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All About Blueberries

Jul 1, 2024 | Fun Food Facts, Just for fun! | 0 comments

By Jade Greene

These delicious berries are packed with flavor and nutrition, they also have an interesting and regional history! Let’s ask blueberry some questions to learn more.


Q: Hi Blueberry! Glad you are here!

Oh so happy to be here, right on time for my season. It’s so nice to be here in Bucks County, you are near where I was originally domesticated only a few years ago, plus I just love growing here – wild or cultivated. This area has the perfect climate for me!


Q: A few years ago? When were you domesticated? 

Well, a few years ago in plant terms, we plants think about time differently than you fast-paced humans. It surprises people to learn that the blueberry wasn’t domesticated until the 1910s! While many crops have been cultivated for 1,000s of years (corn, pumpkin, asparagus), it took a while before people attempted to tame me. Until that point, people were happy to eat my teeny pea-sized fruit. The first people to try in earnest was Elizabeth White, a self-taught scientist, with the encouragement of USDA researcher, Dr. Frederick Coville in 1910.

Elizabeth White 

Elizabeth grew up on a cranberry farm in the Pine Barrens and fondly remembers eating wild blueberries as a child. She figured if she paid people to pick the biggest blueberries, she could take those seeds and grow plants with bigger fruit. And my goodness it worked! She transplanted and cloned the biggest berry bushes in her garden. Together with Coville, they ended up creating a number of varieties of tasty, big and light-blue colored blueberries that we know today! In only 6 years, they had done it!


If you can, try to find ‘Rubel’ blueberry variety, named after Rube Leek, the man who found the best berries for Elizabeth. This variety has the best nutrition.


Q: Wow, that is an amazing story! Different varieties of blueberries have different nutritive qualities?

Yes… Unfortunately, as my berries were selected for size and color (preference on light blue), a lot of my phytonutrients and antioxidants were lost in this process. The Rubel variety, cultivated by Elizabeth, has never been crossed with other strains so retains more of the healthful qualities of wild berries. Although you can’t usually find Rubel at the supermarket, local farms still grow them and plant nurseries have them available for home gardens!

f you can’t find Rubel, I am still a superfood. Studies have shown I can help lower blood pressure, prevent heart disease, improve memory, and more! I am loaded with fiber, Vitamin C, K, and manganese. Even though my domesticated varieties have a decreased amount, it is believed I have the most antioxidants of all the common fruits and vegetables.


Another interesting fact is that cooking makes my nutrients more bioavailable and therefore even healthier! So start making all the blueberry pies, muffins, jams, syrups!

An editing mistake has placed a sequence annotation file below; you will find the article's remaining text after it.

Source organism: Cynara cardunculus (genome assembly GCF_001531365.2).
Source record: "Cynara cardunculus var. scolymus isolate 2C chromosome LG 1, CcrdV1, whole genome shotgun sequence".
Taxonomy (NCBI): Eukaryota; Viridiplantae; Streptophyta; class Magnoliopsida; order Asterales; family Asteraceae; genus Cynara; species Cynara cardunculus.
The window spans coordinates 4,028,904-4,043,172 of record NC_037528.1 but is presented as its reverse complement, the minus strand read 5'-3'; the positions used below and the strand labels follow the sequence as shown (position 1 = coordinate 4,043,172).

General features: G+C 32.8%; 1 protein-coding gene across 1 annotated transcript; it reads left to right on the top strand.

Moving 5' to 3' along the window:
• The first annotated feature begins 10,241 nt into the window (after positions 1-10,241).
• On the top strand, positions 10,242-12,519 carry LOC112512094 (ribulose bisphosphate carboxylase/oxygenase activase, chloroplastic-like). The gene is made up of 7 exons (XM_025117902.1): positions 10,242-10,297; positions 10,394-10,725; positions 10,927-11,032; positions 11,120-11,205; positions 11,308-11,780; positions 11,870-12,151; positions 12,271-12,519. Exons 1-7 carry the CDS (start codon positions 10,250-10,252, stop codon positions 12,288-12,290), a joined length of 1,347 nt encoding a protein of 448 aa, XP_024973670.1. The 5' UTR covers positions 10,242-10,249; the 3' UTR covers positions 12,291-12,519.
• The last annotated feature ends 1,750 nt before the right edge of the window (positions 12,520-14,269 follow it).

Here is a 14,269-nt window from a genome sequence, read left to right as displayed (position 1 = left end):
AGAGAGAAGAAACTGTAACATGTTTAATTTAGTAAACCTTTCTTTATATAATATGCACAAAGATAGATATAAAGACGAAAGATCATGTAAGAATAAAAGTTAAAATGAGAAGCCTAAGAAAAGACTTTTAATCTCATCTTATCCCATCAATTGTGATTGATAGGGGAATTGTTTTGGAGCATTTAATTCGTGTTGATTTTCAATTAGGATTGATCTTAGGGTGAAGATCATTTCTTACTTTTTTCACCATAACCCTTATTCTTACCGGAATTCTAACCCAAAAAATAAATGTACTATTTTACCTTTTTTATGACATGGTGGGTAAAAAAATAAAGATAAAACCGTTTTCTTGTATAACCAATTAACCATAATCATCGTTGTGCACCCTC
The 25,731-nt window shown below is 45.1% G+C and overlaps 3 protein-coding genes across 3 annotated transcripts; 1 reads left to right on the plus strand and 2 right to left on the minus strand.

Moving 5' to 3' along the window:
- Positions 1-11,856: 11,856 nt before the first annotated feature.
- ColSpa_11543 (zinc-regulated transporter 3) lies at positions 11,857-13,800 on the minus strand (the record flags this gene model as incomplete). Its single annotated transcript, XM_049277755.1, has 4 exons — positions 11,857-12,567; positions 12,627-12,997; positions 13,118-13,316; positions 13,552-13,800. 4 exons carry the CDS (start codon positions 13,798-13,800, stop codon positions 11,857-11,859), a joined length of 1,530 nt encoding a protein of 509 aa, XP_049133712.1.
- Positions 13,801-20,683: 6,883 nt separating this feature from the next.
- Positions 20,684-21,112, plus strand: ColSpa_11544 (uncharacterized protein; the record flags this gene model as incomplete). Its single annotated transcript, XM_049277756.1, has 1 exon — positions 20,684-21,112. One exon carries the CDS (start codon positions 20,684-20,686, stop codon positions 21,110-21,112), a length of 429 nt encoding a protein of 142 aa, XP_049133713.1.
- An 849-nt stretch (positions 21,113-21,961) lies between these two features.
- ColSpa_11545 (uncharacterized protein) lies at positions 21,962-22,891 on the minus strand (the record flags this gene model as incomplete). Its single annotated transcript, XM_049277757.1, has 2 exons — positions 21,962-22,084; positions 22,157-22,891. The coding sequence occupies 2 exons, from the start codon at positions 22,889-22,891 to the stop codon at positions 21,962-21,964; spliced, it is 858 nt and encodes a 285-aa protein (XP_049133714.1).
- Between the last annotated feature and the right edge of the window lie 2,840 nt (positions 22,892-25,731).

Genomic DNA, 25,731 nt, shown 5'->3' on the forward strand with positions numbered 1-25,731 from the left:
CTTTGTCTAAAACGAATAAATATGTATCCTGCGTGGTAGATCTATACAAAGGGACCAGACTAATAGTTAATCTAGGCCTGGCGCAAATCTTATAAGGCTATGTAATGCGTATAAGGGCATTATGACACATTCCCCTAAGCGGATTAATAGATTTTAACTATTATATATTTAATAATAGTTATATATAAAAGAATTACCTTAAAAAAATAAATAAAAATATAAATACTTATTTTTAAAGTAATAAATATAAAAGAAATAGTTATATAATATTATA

Cooking blueberries enhances their nutrition, photo from Sally’s Baking Addiction

Q: Yum! Besides nutrition, how has domestication changed you?

This makes me sad, yes. You have probably heard of the EWG’s Dirty Dozen list, I am always on it. Conventionally grown (non-organic) blueberries are heavily sprayed with pesticides and fungicides. These harmful chemicals impact human health and also kill pollinators, like bees. Organic, local and wild is best, if that is an option for your family


Q: That is sad. Can I grow you in my yard?

Absolutely, I do great in backyards in Bucks County. Some people even use me as an ornamental plant in their landscapes as I look beautiful year round!


I am truly a beneficial plant to add to your yard as I am a native plant that hosts over 30 species of birds, native pollinators including bumblebees, mason bees, butterflies, and honeybees! I’m a boon to all!


I do love full sun and well-drained acidic soil, so I may not fit into every garden. Penn State Master Gardeners of Bucks County recommends doing soil tests and using elemental sulfur to reduce your soil’s pH. It may take 2-3 years before we will bear fruit, so be patient, you fast-paced human!

Q: How are the wild berries doing?

Oh the wild ones are thriving! Wild blueberries are ‘lowland’ varieties and are a delight for wildlife this time of year – bears, birds, raccoons – everyone loves me! If you take a walk in the Pine Barrens or Poconos, you are sure to see tons of me ripening on your trip – ready for all life to enjoy.

I have always been a favorite food for the Indigenous People of this region and all the way into Canada too. Some call me “star fruits” because of the five-pointed shape formed at the end of each berry, so cute!

Five-pointed shape at each berry led to them being called “star fruits” by some Indigenous peoples.

Q: Well thank you very much for chatting!

It’s been berry fun! Find me at your local farmers market, pick-your-own, or even plant me in your yard! 


Additional Sources:

Eating on the Wild Side, Robinson


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